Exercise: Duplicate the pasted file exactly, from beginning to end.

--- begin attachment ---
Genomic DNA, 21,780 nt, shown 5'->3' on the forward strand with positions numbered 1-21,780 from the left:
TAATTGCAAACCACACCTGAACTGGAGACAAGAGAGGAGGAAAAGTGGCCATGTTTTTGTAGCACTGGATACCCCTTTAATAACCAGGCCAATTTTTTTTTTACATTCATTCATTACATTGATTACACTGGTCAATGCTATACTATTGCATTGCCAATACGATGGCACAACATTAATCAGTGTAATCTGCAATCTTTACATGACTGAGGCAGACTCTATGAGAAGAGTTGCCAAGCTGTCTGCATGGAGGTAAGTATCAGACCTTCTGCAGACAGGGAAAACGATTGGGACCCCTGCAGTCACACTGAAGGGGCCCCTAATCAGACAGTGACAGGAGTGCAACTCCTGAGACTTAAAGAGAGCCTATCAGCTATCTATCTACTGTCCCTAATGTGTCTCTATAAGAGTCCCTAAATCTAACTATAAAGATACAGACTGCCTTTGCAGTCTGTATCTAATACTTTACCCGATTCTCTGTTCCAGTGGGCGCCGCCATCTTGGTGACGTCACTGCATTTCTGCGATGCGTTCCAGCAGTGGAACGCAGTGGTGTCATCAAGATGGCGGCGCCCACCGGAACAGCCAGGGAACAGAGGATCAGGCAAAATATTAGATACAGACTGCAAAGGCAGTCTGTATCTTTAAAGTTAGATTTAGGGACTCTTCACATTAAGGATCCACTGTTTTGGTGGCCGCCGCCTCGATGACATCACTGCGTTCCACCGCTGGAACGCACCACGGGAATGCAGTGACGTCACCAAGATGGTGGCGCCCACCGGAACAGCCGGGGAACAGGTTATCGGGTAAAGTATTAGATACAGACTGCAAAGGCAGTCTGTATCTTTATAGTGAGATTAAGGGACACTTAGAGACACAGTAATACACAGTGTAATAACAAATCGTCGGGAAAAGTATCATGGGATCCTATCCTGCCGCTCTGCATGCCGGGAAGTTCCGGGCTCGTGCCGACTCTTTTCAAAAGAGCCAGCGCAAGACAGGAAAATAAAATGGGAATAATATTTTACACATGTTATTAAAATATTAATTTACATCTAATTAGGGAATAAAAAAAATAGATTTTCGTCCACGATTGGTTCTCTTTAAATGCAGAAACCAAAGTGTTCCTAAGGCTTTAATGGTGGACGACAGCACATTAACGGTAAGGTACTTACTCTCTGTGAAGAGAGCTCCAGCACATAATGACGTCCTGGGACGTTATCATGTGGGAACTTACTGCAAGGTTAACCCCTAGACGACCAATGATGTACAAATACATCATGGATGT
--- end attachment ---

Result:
Genomic DNA, 21,780 nt, shown 5'->3' on the forward strand with positions numbered 1-21,780 from the left:
TAATTGCAAACCACACCTGAACTGGAGACAAGAGAGGAGGAAAAGTGGCCATGTTTTTGTAGCACTGGATACCCCTTTAATAACCAGGCCAATTTTTTTTTTACATTCATTCATTACATTGATTACACTGGTCAATGCTATACTATTGCATTGCCAATACGATGGCACAACATTAATCAGTGTAATCTGCAATCTTTACATGACTGAGGCAGACTCTATGAGAAGAGTTGCCAAGCTGTCTGCATGGAGGTAAGTATCAGACCTTCTGCAGACAGGGAAAACGATTGGGACCCCTGCAGTCACACTGAAGGGGCCCCTAATCAGACAGTGACAGGAGTGCAACTCCTGAGACTTAAAGAGAGCCTATCAGCTATCTATCTACTGTCCCTAATGTGTCTCTATAAGAGTCCCTAAATCTAACTATAAAGATACAGACTGCCTTTGCAGTCTGTATCTAATACTTTACCCGATTCTCTGTTCCAGTGGGCGCCGCCATCTTGGTGACGTCACTGCATTTCTGCGATGCGTTCCAGCAGTGGAACGCAGTGGTGTCATCAAGATGGCGGCGCCCACCGGAACAGCCAGGGAACAGAGGATCAGGCAAAATATTAGATACAGACTGCAAAGGCAGTCTGTATCTTTAAAGTTAGATTTAGGGACTCTTCACATTAAGGATCCACTGTTTTGGTGGCCGCCGCCTCGATGACATCACTGCGTTCCACCGCTGGAACGCACCACGGGAATGCAGTGACGTCACCAAGATGGTGGCGCCCACCGGAACAGCCGGGGAACAGGTTATCGGGTAAAGTATTAGATACAGACTGCAAAGGCAGTCTGTATCTTTATAGTGAGATTAAGGGACACTTAGAGACACAGTAATACACAGTGTAATAACAAATCGTCGGGAAAAGTATCATGGGATCCTATCCTGCCGCTCTGCATGCCGGGAAGTTCCGGGCTCGTGCCGACTCTTTTCAAAAGAGCCAGCGCAAGACAGGAAAATAAAATGGGAATAATATTTTACACATGTTATTAAAATATTAATTTACATCTAATTAGGGAATAAAAAAAATAGATTTTCGTCCACGATTGGTTCTCTTTAAATGCAGAAACCAAAGTGTTCCTAAGGCTTTAATGGTGGACGACAGCACATTAACGGTAAGGTACTTACTCTCTGTGAAGAGAGCTCCAGCACATAATGACGTCCTGGGACGTTATCATGTGGGAACTTACTGCAAGGTTAACCCCTAGACGACCAATGATGTACAAATACATCATGGATGT